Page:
Citrix has revealed the results from a national survey it recently conducted that focuses on office life and the work-life balance.
Simply put, Citrix asserts that these findings shed some light on the reasons why many employees prefer to take a break from the office.
For reference, the survey was conducted by Wakefield Research among 1,013 American office workers, ages 18 and older, between June 8th and June 14th, 2012, using an email invitation and an online survey.
Here's a snapshot of some of the most popular (and most peculiar) results:
- Some fantasize about having a fictional TV boss as their supervisor (No. 1 is Gibbs from NCIS; No. 2 is Miranda from Grey’s Anatomy)
- Almost half of office workers work with a "know-it-all," and 44 percent work with a whiner
- 74 percent of office workers have at least one company event they secretly dislike (i.e. costume contests, baby showers)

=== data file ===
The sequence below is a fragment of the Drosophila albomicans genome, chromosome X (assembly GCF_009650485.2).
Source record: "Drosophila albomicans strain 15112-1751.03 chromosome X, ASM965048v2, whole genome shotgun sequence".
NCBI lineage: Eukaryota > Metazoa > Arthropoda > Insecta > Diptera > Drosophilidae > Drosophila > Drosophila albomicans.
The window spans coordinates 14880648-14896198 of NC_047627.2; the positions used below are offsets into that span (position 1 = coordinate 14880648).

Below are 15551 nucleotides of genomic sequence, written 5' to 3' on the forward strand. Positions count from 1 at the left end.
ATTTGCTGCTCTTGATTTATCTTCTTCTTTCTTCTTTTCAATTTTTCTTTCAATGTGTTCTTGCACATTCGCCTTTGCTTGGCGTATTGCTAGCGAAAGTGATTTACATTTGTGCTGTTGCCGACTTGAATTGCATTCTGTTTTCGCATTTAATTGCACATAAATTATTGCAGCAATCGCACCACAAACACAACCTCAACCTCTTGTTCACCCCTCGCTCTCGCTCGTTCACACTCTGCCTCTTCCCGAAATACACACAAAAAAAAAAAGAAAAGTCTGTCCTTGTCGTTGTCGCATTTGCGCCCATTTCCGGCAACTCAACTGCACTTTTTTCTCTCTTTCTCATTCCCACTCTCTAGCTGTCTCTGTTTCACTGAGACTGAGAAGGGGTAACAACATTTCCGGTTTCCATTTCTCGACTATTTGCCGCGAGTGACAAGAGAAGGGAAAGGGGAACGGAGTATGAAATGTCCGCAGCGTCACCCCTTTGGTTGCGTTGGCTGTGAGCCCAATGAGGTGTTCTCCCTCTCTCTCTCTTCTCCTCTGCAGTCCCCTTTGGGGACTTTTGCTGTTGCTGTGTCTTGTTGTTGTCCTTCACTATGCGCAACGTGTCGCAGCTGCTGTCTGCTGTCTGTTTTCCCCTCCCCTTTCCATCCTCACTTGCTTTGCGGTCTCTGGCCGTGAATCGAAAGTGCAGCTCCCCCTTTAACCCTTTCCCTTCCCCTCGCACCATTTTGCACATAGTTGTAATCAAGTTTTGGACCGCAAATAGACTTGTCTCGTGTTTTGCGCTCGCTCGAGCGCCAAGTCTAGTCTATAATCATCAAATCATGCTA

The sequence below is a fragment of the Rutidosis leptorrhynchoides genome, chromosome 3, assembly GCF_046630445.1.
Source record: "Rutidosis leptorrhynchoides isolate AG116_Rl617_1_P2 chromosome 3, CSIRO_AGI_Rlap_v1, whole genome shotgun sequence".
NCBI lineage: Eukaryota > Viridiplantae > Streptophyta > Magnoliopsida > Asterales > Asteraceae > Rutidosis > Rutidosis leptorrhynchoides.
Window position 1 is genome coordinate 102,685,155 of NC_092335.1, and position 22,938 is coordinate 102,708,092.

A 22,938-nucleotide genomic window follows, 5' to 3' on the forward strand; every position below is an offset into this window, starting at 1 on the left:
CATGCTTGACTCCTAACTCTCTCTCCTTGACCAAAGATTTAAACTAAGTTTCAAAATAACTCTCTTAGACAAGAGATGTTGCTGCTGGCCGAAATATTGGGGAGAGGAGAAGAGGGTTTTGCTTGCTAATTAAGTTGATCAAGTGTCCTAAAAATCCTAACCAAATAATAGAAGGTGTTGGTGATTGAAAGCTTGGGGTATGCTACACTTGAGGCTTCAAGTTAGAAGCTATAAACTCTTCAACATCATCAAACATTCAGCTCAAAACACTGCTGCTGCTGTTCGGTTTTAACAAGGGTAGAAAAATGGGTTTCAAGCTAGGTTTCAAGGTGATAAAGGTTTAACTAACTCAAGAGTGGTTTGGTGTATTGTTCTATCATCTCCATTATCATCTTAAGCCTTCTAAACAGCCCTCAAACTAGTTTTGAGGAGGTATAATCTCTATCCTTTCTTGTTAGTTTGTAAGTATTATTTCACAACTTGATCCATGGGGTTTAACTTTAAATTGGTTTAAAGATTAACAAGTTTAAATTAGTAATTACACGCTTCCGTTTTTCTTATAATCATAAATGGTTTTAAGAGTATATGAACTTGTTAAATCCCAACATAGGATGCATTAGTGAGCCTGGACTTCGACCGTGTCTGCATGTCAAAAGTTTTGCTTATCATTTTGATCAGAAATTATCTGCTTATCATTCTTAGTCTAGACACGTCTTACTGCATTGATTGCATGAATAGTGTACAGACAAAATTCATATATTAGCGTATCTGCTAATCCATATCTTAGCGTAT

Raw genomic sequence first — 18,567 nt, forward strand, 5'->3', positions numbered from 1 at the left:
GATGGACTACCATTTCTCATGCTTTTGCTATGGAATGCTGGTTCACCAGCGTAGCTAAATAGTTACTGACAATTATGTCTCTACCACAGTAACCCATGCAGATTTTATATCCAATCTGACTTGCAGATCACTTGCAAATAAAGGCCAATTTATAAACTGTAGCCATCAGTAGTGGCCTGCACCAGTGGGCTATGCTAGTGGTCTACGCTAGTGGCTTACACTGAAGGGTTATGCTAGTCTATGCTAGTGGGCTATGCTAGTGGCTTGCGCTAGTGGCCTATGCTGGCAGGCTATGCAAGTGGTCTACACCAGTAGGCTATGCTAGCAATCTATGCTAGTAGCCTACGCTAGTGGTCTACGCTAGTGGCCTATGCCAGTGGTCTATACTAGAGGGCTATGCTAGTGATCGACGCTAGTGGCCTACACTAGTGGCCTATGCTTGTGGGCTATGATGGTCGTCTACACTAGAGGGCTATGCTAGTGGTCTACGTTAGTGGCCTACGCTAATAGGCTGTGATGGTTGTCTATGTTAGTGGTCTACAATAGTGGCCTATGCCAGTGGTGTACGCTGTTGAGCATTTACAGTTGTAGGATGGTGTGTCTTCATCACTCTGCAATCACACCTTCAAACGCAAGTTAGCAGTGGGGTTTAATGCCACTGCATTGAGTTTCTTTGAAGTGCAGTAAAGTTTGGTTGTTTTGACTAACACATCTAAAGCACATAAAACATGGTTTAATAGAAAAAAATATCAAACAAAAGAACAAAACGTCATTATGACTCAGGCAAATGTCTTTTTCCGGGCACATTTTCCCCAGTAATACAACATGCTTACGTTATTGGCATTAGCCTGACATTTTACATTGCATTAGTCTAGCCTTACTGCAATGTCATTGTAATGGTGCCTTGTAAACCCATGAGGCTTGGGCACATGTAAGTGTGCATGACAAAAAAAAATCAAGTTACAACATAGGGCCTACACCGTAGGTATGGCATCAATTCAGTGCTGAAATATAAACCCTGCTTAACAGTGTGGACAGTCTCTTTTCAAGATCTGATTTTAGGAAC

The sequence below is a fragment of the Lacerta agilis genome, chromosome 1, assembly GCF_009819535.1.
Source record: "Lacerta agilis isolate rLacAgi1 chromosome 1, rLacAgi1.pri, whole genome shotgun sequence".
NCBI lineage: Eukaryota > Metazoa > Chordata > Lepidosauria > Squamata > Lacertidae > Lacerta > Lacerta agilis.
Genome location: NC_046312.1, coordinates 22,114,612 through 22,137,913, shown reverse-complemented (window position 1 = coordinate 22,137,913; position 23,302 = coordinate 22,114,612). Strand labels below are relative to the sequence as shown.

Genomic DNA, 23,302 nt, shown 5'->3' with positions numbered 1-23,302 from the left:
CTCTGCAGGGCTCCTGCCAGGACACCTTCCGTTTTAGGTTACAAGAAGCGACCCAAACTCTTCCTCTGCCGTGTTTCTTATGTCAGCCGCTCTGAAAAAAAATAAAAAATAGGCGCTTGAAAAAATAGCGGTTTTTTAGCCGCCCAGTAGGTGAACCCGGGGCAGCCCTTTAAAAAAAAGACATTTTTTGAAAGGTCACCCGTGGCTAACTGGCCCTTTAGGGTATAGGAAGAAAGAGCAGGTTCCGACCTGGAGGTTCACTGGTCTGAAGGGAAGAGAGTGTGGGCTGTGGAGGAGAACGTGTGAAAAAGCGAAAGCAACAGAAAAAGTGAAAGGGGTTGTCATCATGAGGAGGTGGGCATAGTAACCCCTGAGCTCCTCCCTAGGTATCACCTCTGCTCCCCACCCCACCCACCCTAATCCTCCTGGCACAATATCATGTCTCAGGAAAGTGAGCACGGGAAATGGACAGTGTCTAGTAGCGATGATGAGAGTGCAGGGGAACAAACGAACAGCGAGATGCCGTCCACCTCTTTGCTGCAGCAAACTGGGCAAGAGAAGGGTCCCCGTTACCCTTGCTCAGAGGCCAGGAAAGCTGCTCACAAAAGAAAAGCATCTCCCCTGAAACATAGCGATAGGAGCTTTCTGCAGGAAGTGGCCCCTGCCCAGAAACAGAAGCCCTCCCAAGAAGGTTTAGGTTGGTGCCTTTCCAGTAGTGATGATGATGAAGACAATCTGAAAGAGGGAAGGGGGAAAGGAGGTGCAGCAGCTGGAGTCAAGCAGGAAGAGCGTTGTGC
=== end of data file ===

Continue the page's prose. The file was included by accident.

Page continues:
- The worst type of boss is a boss who steals their ideas (37 percent), followed by a boss that “knows” it all (33 percent)
- The top reason people have slipped out of the office in the middle of the day is to exercise
So basically, most of these read like basic plot lines from the last eight seasons of the U.S. version of The Office.
The only one that strikes me as odd to include is the note about exercising during the middle of the day. Now, some offices and employers might not allow this. But it's would be an interesting difference between traditional workplaces and newer ones in Silicon Valley that encourage such behavior and even provide facilities for this. (For just one example, see Google.)
Although I have to conclude on the note that the best excuse for not coming into work was "I drank too much Sunkist and was too tired to come in."
- The future of cloud computing: 9 trends for 2012
- The Microsoft Surface Tablet: Suitable for featherless bipeds with broad, flat nails
- Citrix buys Bytemobile, eyes mobile operators
- Box steps up IT admin features, launches enterprise license agreements
- Salesforce.com updates Chatter, eyes broader collaboration market